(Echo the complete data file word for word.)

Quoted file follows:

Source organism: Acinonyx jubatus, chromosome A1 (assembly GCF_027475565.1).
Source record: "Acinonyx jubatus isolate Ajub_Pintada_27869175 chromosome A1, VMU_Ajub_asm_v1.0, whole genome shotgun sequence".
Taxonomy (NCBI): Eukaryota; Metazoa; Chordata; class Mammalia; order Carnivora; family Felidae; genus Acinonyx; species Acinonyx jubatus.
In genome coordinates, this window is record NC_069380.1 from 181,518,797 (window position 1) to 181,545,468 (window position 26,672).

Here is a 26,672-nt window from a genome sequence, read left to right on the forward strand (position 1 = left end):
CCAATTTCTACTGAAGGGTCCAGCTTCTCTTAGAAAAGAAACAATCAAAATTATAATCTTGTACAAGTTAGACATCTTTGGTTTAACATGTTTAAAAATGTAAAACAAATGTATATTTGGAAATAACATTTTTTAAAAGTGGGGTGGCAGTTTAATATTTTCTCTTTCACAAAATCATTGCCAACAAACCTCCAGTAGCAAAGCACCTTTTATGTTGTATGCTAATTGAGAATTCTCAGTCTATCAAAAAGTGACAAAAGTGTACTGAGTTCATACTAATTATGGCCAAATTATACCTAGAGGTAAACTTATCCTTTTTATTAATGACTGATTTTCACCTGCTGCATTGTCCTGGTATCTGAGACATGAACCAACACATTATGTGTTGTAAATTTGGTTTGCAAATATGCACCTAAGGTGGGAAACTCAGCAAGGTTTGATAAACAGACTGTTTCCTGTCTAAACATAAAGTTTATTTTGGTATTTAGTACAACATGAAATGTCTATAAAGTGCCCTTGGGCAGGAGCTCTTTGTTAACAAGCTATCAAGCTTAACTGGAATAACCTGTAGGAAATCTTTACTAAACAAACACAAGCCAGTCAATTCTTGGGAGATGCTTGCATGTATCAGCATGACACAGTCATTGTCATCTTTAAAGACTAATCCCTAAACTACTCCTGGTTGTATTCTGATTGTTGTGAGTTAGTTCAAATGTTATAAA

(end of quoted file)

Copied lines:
Source organism: Acinonyx jubatus, chromosome A1 (assembly GCF_027475565.1).
Source record: "Acinonyx jubatus isolate Ajub_Pintada_27869175 chromosome A1, VMU_Ajub_asm_v1.0, whole genome shotgun sequence".
Taxonomy (NCBI): Eukaryota; Metazoa; Chordata; class Mammalia; order Carnivora; family Felidae; genus Acinonyx; species Acinonyx jubatus.
In genome coordinates, this window is record NC_069380.1 from 181,518,797 (window position 1) to 181,545,468 (window position 26,672).

Here is a 26,672-nt window from a genome sequence, read left to right on the forward strand (position 1 = left end):
CCAATTTCTACTGAAGGGTCCAGCTTCTCTTAGAAAAGAAACAATCAAAATTATAATCTTGTACAAGTTAGACATCTTTGGTTTAACATGTTTAAAAATGTAAAACAAATGTATATTTGGAAATAACATTTTTTAAAAGTGGGGTGGCAGTTTAATATTTTCTCTTTCACAAAATCATTGCCAACAAACCTCCAGTAGCAAAGCACCTTTTATGTTGTATGCTAATTGAGAATTCTCAGTCTATCAAAAAGTGACAAAAGTGTACTGAGTTCATACTAATTATGGCCAAATTATACCTAGAGGTAAACTTATCCTTTTTATTAATGACTGATTTTCACCTGCTGCATTGTCCTGGTATCTGAGACATGAACCAACACATTATGTGTTGTAAATTTGGTTTGCAAATATGCACCTAAGGTGGGAAACTCAGCAAGGTTTGATAAACAGACTGTTTCCTGTCTAAACATAAAGTTTATTTTGGTATTTAGTACAACATGAAATGTCTATAAAGTGCCCTTGGGCAGGAGCTCTTTGTTAACAAGCTATCAAGCTTAACTGGAATAACCTGTAGGAAATCTTTACTAAACAAACACAAGCCAGTCAATTCTTGGGAGATGCTTGCATGTATCAGCATGACACAGTCATTGTCATCTTTAAAGACTAATCCCTAAACTACTCCTGGTTGTATTCTGATTGTTGTGAGTTAGTTCAAATGTTATAAA